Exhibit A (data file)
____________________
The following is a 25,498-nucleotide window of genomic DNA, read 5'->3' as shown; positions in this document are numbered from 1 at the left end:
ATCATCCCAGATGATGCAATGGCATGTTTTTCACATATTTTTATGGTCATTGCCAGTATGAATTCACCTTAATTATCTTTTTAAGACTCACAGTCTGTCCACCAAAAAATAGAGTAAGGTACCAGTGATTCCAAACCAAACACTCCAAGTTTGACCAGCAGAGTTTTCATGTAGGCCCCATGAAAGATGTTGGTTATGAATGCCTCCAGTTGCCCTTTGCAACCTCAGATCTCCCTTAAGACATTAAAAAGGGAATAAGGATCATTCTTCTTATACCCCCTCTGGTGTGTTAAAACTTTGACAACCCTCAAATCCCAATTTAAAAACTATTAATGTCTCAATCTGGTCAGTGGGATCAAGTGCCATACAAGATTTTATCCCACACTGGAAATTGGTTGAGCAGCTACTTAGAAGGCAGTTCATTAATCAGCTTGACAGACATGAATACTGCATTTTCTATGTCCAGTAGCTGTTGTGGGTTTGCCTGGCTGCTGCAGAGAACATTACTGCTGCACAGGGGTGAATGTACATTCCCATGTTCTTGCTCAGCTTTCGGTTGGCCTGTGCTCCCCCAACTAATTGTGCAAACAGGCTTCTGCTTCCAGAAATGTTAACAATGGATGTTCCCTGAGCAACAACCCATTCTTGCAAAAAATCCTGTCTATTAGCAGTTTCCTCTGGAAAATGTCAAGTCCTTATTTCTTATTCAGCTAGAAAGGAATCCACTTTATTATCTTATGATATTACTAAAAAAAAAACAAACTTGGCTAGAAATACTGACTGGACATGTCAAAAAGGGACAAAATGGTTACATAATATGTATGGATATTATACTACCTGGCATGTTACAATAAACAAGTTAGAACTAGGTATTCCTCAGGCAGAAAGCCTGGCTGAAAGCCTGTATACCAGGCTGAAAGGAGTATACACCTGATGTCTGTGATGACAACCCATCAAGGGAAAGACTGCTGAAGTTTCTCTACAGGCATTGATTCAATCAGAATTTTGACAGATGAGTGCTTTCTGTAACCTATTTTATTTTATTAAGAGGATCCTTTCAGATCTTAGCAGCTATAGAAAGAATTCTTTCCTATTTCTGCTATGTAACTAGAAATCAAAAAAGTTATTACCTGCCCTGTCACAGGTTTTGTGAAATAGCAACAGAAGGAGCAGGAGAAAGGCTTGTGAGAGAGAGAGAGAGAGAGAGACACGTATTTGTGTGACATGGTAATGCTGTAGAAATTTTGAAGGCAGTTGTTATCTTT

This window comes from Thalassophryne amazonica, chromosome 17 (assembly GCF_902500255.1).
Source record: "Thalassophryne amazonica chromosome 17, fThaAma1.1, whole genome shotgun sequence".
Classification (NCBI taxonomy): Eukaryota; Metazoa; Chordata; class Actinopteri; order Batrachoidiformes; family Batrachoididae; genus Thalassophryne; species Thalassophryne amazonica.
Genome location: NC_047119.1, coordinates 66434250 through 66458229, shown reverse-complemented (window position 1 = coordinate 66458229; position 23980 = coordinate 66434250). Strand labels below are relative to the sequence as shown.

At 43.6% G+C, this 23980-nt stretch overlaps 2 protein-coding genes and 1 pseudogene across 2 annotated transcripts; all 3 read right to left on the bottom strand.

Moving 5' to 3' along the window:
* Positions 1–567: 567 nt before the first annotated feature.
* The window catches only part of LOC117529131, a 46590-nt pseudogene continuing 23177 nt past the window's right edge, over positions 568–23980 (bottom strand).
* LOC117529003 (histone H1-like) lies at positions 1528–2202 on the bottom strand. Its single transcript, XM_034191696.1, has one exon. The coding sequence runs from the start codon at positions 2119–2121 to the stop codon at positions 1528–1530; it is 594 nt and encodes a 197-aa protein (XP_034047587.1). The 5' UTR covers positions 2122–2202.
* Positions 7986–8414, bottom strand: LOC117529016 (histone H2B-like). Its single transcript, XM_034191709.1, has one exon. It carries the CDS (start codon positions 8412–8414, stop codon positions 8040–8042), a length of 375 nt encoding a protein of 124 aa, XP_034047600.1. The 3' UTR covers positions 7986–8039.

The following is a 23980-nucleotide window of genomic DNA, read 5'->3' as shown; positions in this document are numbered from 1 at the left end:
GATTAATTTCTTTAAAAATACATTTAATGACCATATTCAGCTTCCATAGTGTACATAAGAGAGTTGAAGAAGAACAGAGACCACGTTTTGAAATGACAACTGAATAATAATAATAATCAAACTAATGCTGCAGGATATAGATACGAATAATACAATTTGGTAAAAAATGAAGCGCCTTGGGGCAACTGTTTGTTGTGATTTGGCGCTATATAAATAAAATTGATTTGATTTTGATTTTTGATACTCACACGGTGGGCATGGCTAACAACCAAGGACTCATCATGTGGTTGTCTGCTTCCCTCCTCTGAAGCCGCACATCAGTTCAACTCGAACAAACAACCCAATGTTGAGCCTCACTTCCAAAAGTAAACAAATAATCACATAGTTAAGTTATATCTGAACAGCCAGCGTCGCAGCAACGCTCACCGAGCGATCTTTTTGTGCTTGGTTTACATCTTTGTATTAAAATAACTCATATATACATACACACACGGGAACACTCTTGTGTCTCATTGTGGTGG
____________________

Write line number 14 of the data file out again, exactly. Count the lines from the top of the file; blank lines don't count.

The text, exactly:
GATTAATTTCTTTAAAAATACATTTAATGACCATATTCAGCTTCCATAGTGTACATAAGAGAGTTGAAGAAGAACAGAGACCACGTTTTGAAATGACAACTGAATAATAATAATAATCAAACTAATGCTGCAGGATATAGATACGAATAATACAATTTGGTAAAAAATGAAGCGCCTTGGGGCAACTGTTTGTTGTGATTTGGCGCTATATAAATAAAATTGATTTGATTTTGATTTTTGATACTCACACGGTGGGCATGGCTAACAACCAAGGACTCATCATGTGGTTGTCTGCTTCCCTCCTCTGAAGCCGCACATCAGTTCAACTCGAACAAACAACCCAATGTTGAGCCTCACTTCCAAAAGTAAACAAATAATCACATAGTTAAGTTATATCTGAACAGCCAGCGTCGCAGCAACGCTCACCGAGCGATCTTTTTGTGCTTGGTTTACATCTTTGTATTAAAATAACTCATATATACATACACACACGGGAACACTCTTGTGTCTCATTGTGGTGG